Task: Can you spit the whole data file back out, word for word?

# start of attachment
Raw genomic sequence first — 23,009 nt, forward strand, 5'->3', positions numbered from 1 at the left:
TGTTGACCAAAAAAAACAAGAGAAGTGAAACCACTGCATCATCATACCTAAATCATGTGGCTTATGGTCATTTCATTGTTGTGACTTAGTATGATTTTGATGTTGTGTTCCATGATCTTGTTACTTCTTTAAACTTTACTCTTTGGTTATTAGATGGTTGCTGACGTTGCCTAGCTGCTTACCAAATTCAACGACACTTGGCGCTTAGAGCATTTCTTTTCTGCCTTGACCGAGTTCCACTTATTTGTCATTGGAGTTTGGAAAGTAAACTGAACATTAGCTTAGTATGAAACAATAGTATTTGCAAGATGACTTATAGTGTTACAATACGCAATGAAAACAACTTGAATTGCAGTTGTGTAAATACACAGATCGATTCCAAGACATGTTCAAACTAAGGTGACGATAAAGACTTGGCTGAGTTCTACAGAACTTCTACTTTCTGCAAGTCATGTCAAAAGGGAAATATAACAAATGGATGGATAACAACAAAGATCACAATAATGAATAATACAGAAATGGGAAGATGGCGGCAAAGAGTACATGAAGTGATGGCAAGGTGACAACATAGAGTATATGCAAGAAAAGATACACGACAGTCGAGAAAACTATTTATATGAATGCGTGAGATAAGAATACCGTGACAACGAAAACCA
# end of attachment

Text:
Raw genomic sequence first — 23,009 nt, forward strand, 5'->3', positions numbered from 1 at the left:
TGTTGACCAAAAAAAACAAGAGAAGTGAAACCACTGCATCATCATACCTAAATCATGTGGCTTATGGTCATTTCATTGTTGTGACTTAGTATGATTTTGATGTTGTGTTCCATGATCTTGTTACTTCTTTAAACTTTACTCTTTGGTTATTAGATGGTTGCTGACGTTGCCTAGCTGCTTACCAAATTCAACGACACTTGGCGCTTAGAGCATTTCTTTTCTGCCTTGACCGAGTTCCACTTATTTGTCATTGGAGTTTGGAAAGTAAACTGAACATTAGCTTAGTATGAAACAATAGTATTTGCAAGATGACTTATAGTGTTACAATACGCAATGAAAACAACTTGAATTGCAGTTGTGTAAATACACAGATCGATTCCAAGACATGTTCAAACTAAGGTGACGATAAAGACTTGGCTGAGTTCTACAGAACTTCTACTTTCTGCAAGTCATGTCAAAAGGGAAATATAACAAATGGATGGATAACAACAAAGATCACAATAATGAATAATACAGAAATGGGAAGATGGCGGCAAAGAGTACATGAAGTGATGGCAAGGTGACAACATAGAGTATATGCAAGAAAAGATACACGACAGTCGAGAAAACTATTTATATGAATGCGTGAGATAAGAATACCGTGACAACGAAAACCA